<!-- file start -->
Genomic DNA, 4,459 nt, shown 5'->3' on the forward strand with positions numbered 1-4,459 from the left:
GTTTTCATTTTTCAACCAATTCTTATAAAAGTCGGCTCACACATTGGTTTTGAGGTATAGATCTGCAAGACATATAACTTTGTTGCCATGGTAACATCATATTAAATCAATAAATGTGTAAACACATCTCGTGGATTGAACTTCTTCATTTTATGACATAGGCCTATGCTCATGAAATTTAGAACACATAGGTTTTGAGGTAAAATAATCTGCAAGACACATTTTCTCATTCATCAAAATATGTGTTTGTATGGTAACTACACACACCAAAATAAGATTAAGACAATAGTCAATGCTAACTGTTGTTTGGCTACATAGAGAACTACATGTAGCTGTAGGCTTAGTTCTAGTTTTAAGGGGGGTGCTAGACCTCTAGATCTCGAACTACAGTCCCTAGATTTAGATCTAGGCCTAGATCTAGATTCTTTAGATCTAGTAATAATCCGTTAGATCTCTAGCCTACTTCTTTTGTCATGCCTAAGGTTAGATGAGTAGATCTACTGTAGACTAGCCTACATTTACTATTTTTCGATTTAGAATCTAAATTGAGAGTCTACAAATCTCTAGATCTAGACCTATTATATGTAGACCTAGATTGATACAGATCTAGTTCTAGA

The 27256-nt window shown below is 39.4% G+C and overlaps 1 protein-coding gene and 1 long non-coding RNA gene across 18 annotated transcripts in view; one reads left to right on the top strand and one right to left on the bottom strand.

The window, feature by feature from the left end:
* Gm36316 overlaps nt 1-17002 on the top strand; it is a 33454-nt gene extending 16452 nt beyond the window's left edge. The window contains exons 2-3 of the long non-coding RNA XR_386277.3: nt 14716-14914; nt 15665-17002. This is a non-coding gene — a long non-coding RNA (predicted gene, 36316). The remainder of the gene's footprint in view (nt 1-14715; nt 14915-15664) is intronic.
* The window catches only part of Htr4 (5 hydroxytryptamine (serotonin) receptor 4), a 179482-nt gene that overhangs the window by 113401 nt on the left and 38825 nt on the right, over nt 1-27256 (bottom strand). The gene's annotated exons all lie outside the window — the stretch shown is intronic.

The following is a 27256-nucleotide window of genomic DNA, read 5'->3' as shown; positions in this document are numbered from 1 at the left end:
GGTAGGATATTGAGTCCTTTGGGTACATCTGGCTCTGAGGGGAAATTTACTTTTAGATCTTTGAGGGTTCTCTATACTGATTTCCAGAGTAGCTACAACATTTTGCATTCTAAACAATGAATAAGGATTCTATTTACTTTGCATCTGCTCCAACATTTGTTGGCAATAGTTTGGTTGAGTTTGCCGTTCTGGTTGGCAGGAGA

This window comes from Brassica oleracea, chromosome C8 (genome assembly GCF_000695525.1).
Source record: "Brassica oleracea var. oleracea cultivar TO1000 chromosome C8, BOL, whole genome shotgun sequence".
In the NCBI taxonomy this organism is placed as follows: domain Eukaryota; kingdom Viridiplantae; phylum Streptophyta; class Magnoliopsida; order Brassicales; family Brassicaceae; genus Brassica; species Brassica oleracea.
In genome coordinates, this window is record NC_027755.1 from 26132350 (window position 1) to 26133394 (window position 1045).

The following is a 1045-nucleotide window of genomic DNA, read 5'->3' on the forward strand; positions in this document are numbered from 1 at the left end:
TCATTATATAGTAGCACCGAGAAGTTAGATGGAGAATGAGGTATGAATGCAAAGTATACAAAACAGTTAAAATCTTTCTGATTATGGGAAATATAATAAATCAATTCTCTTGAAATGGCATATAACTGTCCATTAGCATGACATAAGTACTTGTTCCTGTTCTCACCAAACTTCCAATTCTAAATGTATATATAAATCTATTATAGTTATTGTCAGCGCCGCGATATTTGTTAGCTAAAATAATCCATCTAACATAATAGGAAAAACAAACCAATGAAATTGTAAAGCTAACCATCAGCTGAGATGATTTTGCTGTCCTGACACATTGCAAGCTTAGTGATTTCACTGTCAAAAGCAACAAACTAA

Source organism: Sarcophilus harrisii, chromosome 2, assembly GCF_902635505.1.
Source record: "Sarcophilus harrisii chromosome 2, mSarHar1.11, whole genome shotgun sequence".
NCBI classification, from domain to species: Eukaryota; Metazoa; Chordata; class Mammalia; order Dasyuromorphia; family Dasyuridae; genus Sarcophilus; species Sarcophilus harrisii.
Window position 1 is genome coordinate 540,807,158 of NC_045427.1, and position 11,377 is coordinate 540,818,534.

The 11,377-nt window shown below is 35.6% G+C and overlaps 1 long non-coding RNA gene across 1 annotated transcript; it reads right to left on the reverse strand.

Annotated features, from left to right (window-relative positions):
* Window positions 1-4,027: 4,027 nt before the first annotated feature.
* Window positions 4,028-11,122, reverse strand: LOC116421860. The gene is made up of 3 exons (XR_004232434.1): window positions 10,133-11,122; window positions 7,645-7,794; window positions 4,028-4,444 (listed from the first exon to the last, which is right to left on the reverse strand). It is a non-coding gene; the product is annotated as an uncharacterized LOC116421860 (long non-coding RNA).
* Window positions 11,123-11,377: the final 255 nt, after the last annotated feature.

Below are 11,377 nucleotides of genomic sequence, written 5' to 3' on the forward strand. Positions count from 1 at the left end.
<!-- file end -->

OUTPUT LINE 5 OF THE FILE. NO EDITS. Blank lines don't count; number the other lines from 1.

* Gm36316 overlaps nt 1-17002 on the top strand; it is a 33454-nt gene extending 16452 nt beyond the window's left edge. The window contains exons 2-3 of the long non-coding RNA XR_386277.3: nt 14716-14914; nt 15665-17002. This is a non-coding gene — a long non-coding RNA (predicted gene, 36316). The remainder of the gene's footprint in view (nt 1-14715; nt 14915-15664) is intronic.